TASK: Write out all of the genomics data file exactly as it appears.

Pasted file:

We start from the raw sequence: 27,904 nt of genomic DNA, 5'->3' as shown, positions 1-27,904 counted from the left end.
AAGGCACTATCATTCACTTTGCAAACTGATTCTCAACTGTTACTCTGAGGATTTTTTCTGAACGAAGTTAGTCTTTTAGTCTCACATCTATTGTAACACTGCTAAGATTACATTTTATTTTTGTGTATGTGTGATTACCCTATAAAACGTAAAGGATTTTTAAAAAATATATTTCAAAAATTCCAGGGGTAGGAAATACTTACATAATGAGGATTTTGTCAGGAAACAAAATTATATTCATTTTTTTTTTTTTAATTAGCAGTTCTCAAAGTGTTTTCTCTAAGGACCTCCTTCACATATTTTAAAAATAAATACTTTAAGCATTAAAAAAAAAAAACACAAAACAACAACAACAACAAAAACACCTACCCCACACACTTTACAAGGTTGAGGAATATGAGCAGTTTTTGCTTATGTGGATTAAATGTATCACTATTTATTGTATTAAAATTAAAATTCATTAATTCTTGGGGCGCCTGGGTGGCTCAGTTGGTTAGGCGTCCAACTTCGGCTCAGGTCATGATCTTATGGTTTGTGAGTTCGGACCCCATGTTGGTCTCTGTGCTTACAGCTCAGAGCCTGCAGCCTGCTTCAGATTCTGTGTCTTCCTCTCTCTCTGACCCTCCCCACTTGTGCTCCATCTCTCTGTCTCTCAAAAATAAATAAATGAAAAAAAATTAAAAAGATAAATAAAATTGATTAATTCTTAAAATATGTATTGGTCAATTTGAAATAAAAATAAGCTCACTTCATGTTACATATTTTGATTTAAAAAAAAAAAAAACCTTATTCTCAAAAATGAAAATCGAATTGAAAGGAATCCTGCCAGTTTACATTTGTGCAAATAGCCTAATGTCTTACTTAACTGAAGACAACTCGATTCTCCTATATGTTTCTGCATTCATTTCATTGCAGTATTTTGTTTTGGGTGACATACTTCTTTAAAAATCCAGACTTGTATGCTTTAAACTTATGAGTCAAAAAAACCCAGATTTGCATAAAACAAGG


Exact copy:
We start from the raw sequence: 27,904 nt of genomic DNA, 5'->3' as shown, positions 1-27,904 counted from the left end.
AAGGCACTATCATTCACTTTGCAAACTGATTCTCAACTGTTACTCTGAGGATTTTTTCTGAACGAAGTTAGTCTTTTAGTCTCACATCTATTGTAACACTGCTAAGATTACATTTTATTTTTGTGTATGTGTGATTACCCTATAAAACGTAAAGGATTTTTAAAAAATATATTTCAAAAATTCCAGGGGTAGGAAATACTTACATAATGAGGATTTTGTCAGGAAACAAAATTATATTCATTTTTTTTTTTTTAATTAGCAGTTCTCAAAGTGTTTTCTCTAAGGACCTCCTTCACATATTTTAAAAATAAATACTTTAAGCATTAAAAAAAAAAAACACAAAACAACAACAACAACAAAAACACCTACCCCACACACTTTACAAGGTTGAGGAATATGAGCAGTTTTTGCTTATGTGGATTAAATGTATCACTATTTATTGTATTAAAATTAAAATTCATTAATTCTTGGGGCGCCTGGGTGGCTCAGTTGGTTAGGCGTCCAACTTCGGCTCAGGTCATGATCTTATGGTTTGTGAGTTCGGACCCCATGTTGGTCTCTGTGCTTACAGCTCAGAGCCTGCAGCCTGCTTCAGATTCTGTGTCTTCCTCTCTCTCTGACCCTCCCCACTTGTGCTCCATCTCTCTGTCTCTCAAAAATAAATAAATGAAAAAAAATTAAAAAGATAAATAAAATTGATTAATTCTTAAAATATGTATTGGTCAATTTGAAATAAAAATAAGCTCACTTCATGTTACATATTTTGATTTAAAAAAAAAAAAAACCTTATTCTCAAAAATGAAAATCGAATTGAAAGGAATCCTGCCAGTTTACATTTGTGCAAATAGCCTAATGTCTTACTTAACTGAAGACAACTCGATTCTCCTATATGTTTCTGCATTCATTTCATTGCAGTATTTTGTTTTGGGTGACATACTTCTTTAAAAATCCAGACTTGTATGCTTTAAACTTATGAGTCAAAAAAACCCAGATTTGCATAAAACAAGG